When preparing for a nursing interview, many candidates overlook the possibility of surprising interview questions.
If you’re a nurse looking for a new job, you likely have many options to choose from. There are over 4 million nurses in the U.S., and yet over 140,000 nursing jobs are unfilled. The nursing shortage is very real and has only been exacerbated by the COVID-19 pandemic. After landing an interview to fill one of the many open positions out there, you’ll want to prepare for the questions you may get asked (including some that might surprise you) and how you should respond.
Common interview questions
Tell me a little bit about yourself. This question is often used as an icebreaker. It’s an opportunity for you to introduce yourself and highlight your professional experience as well as your personal interests. Be sure to focus primarily on the highlights of your experience and skills that are relevant to the job you’re applying for.
What are your strengths and weaknesses? This question, or a similar version of it, is very common. Employers want to know what you’re good at and that you acknowledge areas where you might need to improve. Keep the focus on the strengths that relate to the nursing job you’re applying for. If they don’t match up perfectly, use examples of how your strengths will help you in this new role. It’s OK to have weaknesses, but you should be able to speak to how you’re working to improve them.
Why do you want to work here, specifically? Employers want to know that you’re interested in this specific job in their department or within the organization as a starting point. Do your research on the business and even the department that manages the role to show them that you’re interested. This is also a great time for you to ask questions.
What are your salary expectations? This can be a tough question to answer, and you must be prepared. Do your research on the standard in your area, keeping in mind whether you will be a salaried or hourly employee. The 2022 Nurse Salary Research Report is a great place to start. Your experience matters, and this is the time to speak up for yourself and show them that you know your value.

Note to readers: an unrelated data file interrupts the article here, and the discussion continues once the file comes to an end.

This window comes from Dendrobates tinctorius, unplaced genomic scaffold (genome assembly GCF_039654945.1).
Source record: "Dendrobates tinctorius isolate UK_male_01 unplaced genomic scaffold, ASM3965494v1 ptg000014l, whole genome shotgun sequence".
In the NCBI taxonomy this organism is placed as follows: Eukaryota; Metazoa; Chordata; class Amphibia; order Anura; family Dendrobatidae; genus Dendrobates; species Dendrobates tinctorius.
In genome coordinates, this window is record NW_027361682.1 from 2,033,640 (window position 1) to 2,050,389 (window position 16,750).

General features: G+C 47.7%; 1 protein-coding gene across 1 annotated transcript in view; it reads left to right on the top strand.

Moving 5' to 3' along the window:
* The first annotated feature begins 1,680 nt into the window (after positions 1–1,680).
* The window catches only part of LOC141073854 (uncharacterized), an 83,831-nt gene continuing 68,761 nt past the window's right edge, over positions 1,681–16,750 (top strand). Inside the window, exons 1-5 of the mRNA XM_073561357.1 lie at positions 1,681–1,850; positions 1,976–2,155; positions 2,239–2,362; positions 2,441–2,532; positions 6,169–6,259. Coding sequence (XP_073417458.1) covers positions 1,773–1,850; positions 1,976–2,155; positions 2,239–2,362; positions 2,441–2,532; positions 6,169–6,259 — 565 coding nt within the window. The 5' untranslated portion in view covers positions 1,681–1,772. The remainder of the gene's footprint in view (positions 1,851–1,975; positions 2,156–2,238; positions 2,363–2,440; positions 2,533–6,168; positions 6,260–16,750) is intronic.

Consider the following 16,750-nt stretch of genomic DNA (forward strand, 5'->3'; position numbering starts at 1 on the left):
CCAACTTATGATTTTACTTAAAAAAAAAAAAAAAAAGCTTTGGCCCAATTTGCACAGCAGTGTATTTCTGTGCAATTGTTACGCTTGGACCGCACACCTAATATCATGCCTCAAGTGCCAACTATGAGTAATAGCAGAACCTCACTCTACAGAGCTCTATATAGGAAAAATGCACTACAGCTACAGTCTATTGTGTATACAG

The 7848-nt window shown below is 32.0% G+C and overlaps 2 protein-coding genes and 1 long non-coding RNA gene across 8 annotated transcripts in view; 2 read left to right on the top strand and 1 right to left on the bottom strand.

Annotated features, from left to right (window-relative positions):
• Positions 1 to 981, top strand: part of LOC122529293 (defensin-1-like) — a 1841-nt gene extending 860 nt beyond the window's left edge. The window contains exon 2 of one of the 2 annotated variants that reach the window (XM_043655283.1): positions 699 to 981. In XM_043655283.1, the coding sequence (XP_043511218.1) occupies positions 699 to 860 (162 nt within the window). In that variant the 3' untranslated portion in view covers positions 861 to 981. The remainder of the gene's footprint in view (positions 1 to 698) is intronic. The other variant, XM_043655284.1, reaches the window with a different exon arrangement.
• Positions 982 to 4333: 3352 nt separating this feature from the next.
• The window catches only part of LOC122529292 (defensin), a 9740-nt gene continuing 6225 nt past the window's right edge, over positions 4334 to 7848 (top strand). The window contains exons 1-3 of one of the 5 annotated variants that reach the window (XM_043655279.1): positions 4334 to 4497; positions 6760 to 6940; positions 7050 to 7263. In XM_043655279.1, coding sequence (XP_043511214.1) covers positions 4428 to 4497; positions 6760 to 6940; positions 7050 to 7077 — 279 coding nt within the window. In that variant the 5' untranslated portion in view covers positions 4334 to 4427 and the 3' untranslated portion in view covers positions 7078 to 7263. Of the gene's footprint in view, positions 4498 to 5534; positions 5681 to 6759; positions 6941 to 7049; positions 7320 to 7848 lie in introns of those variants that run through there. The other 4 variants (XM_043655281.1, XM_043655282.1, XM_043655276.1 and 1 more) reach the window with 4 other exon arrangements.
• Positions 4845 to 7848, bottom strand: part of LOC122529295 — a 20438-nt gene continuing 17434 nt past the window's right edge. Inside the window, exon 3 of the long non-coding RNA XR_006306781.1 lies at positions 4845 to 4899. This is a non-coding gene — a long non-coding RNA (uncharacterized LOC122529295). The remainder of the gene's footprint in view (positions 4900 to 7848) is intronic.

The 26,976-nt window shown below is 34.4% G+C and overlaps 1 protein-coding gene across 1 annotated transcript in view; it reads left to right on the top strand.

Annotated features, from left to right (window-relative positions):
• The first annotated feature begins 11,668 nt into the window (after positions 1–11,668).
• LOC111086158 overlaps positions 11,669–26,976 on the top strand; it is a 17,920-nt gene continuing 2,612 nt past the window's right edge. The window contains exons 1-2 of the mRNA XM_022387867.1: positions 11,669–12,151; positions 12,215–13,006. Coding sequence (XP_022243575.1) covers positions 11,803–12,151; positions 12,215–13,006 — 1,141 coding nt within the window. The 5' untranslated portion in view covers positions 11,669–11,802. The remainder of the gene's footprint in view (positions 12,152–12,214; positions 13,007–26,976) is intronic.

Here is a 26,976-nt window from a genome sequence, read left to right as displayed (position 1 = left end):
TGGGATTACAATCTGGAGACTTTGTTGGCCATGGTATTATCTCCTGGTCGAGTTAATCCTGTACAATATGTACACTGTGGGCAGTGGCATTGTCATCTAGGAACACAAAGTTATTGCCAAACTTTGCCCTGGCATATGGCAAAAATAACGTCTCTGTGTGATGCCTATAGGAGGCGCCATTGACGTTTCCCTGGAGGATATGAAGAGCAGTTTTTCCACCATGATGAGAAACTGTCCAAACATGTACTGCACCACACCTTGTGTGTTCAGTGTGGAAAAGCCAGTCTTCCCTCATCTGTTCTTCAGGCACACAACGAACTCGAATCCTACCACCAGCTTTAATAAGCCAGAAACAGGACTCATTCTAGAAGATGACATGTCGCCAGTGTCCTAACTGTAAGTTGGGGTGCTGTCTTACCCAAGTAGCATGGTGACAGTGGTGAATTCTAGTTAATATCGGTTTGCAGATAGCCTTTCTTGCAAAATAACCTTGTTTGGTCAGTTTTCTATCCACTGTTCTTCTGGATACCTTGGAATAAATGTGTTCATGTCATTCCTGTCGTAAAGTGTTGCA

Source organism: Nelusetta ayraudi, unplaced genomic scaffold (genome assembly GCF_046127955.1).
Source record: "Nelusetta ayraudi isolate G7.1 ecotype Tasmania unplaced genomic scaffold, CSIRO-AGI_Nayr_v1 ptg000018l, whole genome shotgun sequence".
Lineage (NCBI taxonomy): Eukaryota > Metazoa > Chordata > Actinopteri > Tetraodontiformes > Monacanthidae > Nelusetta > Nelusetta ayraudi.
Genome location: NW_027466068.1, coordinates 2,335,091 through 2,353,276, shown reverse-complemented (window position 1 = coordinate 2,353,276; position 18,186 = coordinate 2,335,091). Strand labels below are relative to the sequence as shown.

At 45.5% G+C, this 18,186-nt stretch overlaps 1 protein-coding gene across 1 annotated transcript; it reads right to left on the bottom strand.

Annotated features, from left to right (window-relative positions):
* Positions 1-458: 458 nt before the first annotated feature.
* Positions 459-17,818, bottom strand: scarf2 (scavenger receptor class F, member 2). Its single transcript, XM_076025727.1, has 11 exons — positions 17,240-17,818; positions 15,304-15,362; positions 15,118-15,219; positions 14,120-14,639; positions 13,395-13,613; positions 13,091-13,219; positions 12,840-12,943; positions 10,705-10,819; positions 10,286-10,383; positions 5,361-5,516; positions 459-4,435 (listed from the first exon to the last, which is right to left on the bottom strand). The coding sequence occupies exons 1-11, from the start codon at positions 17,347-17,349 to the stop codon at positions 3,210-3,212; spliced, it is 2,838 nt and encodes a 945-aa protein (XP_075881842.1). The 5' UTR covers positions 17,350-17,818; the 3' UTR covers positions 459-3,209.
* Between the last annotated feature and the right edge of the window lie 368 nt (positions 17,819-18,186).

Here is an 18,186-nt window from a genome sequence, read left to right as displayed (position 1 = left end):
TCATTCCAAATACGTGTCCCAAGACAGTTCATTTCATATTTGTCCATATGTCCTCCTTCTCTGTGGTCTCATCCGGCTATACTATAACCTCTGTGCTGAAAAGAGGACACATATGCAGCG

Surprising interview questions
If you were a tree, what would you be, and why? Yes, I was actually asked this question in an interview once, and it completely took me by surprise! This was a question that I had not prepared for at all, but it did allow the person who interviewed me to get a sense of how I thought on my feet and allowed me to show a bit of personality. There are other takes on this question, such as the type of flower, animal, color, etc.
If you had the opportunity to have dinner with anyone, dead or alive, who would it be, and why? This is an opportunity for the interviewer to get a sense of your values and what is important to you. There’s certainly no wrong answer to this question, but your answer can really tell a lot about what is important to you.
Tell me about a time when something didn’t go your way, and how you handled it. Failure and setbacks are an inevitable occurrence in the workplace, and employers want to know how you handle them. Be honest and specific about a time when you faced a challenge and what you learned from it. Show how you’ve grown from the experience and how you would apply those lessons to future situations.
What motivated you to go into the nursing field? Although it still addresses nursing, this question goes beyond standard interview questions. Your response allows you to explain your motivation and what drove you to become a nurse. It lets the interviewer get a sense of what drives you and what you’re passionate about.
How to be prepared
Preparing for job interview questions can be somewhat like studying for the NCLEX. Put in the time to research the company and the job description and think about how your skills and experience align with what they’re looking for. Practice answering common interview questions with a friend or family member and think about how you might respond to surprising interview questions.
It’s also helpful to have a few key talking points or stories about your experience that you can draw on. Job interviews can be nerve-wracking, but with preparation and practice, you can feel confident and ready to tackle any question that comes your way.
Be honest, thoughtful, and focused on how your skills and experience can benefit the company, and you’ll be well on your way to your next nursing job!